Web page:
Pilbara towns and mine sites are used to expecting the unexpected during wet season – but the past few weeks have been particularly fruitful for storm chasers and weather watchers. 

As proven by the photo montage at the top of this story, captured recently in Port Hedland, perfectly clear skies can very quickly give way to apocalyptic ones with little warning…in this case in space of the few minutes it took to drive around to a friend’s place in the early evening. 

Convection-related storms are common at this time of year in the Pilbara but a couple of recent low-pressure systems – named 17U and 19U – have resulted in some impressive dumps of rain more common in the tropics of the Kimberley. 

Neither system developed into a cyclone and each stayed a good distance off the coast, but both fed in a healthy amount of moisture which ended up well inland. 

In Marble Bar, for instance, which averages 358mm of rain each year, a total of 280.4mm of rain has arrived so far in February. More than 278mm of that arrived between February 6 and February 13, including 100.4mm on February 8, amid a deluge that also swept through FMG’s Cloudbreak mine to the south:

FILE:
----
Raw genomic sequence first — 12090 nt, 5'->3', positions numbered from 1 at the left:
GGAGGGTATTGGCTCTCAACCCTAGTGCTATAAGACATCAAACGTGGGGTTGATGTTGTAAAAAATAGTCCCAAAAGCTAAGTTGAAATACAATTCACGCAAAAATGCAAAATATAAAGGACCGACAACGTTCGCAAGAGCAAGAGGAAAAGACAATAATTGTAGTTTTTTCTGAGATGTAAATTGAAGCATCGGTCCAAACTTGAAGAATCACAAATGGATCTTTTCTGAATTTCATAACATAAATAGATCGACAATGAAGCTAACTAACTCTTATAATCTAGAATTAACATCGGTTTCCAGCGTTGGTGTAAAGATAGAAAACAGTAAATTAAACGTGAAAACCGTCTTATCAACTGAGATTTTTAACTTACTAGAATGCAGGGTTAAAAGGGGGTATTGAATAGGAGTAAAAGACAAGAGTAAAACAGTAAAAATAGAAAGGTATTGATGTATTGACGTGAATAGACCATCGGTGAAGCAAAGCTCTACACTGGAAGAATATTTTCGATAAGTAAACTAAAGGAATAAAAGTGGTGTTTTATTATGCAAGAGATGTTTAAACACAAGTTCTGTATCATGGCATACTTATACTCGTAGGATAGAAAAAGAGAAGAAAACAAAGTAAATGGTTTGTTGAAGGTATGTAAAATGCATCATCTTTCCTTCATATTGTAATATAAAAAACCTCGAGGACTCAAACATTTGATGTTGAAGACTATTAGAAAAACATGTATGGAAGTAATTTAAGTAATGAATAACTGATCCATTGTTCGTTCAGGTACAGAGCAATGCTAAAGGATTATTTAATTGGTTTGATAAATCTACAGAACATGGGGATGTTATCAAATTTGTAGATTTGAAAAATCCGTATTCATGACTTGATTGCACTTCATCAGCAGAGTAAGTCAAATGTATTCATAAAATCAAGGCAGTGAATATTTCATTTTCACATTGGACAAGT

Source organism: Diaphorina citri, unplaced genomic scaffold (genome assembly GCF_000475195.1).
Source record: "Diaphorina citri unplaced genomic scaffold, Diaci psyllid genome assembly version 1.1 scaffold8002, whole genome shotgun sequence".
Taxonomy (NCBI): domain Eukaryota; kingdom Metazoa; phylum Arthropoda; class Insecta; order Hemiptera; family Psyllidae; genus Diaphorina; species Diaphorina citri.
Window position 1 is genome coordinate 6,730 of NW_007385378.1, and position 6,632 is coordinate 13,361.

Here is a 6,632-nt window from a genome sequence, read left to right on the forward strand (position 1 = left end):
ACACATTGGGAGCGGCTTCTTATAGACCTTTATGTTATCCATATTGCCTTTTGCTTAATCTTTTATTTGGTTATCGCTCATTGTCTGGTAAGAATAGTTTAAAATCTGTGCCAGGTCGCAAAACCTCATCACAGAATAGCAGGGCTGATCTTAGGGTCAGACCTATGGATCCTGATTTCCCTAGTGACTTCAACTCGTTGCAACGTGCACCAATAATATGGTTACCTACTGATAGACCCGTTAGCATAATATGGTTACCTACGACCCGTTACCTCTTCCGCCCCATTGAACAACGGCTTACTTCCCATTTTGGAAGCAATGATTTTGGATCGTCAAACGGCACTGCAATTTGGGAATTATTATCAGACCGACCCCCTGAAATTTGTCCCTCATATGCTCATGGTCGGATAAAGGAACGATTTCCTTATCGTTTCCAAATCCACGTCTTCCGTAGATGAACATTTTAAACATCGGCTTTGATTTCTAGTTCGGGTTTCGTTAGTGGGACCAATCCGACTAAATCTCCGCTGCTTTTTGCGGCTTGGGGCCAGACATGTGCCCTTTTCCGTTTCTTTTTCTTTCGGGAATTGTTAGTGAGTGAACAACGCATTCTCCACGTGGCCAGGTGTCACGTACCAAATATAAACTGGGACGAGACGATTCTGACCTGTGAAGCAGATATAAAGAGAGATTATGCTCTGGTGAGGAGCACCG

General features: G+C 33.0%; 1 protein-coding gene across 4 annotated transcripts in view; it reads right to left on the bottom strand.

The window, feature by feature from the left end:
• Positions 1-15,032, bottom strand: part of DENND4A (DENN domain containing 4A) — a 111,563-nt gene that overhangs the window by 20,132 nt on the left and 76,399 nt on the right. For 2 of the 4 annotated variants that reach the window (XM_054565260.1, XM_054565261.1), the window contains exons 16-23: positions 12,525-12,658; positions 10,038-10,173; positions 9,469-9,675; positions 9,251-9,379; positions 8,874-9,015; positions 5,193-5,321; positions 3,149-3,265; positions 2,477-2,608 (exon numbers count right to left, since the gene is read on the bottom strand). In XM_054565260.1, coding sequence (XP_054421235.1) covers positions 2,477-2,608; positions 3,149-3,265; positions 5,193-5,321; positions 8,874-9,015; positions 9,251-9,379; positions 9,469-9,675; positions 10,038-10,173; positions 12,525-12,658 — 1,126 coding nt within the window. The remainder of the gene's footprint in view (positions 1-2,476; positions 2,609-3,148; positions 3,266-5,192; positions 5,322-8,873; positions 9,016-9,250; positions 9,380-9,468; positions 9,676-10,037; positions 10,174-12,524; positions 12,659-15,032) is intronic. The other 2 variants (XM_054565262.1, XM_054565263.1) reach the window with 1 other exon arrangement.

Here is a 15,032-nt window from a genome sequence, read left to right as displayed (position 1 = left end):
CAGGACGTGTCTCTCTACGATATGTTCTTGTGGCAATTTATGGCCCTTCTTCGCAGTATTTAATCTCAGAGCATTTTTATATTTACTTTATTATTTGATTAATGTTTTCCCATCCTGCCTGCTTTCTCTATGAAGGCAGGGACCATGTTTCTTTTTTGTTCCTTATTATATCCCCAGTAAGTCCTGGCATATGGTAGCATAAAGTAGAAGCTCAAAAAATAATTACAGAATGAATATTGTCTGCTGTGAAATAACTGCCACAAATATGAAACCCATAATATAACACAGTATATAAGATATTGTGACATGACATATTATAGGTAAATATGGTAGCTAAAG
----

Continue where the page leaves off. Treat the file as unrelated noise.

Elsewhere, Paraburdoo has copped 122.4mm of rain since February 8, including 68.6mm on February 13. The average yearly rainfall for the town is a little more than 271mm. 

Similarly, Port Hedland has recorded 164.8mm so far in February, more than half its annual average of 317.7mm. The 130mm that fell on February 7 and 8 wasn’t far off a couple of an average months’ worth of wet season rain. 

In Karratha, 19.8mm of rain was registered from February 8-10 – a statistically small figure compared to other Pilbara towns but one that certainly didn’t go unnoticed by locals. Between Jun 23 of last year and February 8, only 1.8mm in total had fallen in Karratha, including four months where there wasn’t any rain recorded at all. 

Meanwhile, Tom Price doesn’t have an official weather station but fair to say it also copped its share of the recent rainfall, as the following footage demonstrates: 

The last time Pilbara weather was in the headlines was back on January 13, when Roebourne Airport, Mardie and Onslow Airport all recorded temperatures above 50 degrees. It took the number of 50-degree days in Australian history to six and Onslow Airport’s 50.7 degrees equalled the national record. 

A month later and the series of storms that have swept through have proved that when it rains, it really does pour – with incredible dust storms and stunning lightning strikes all part of the package.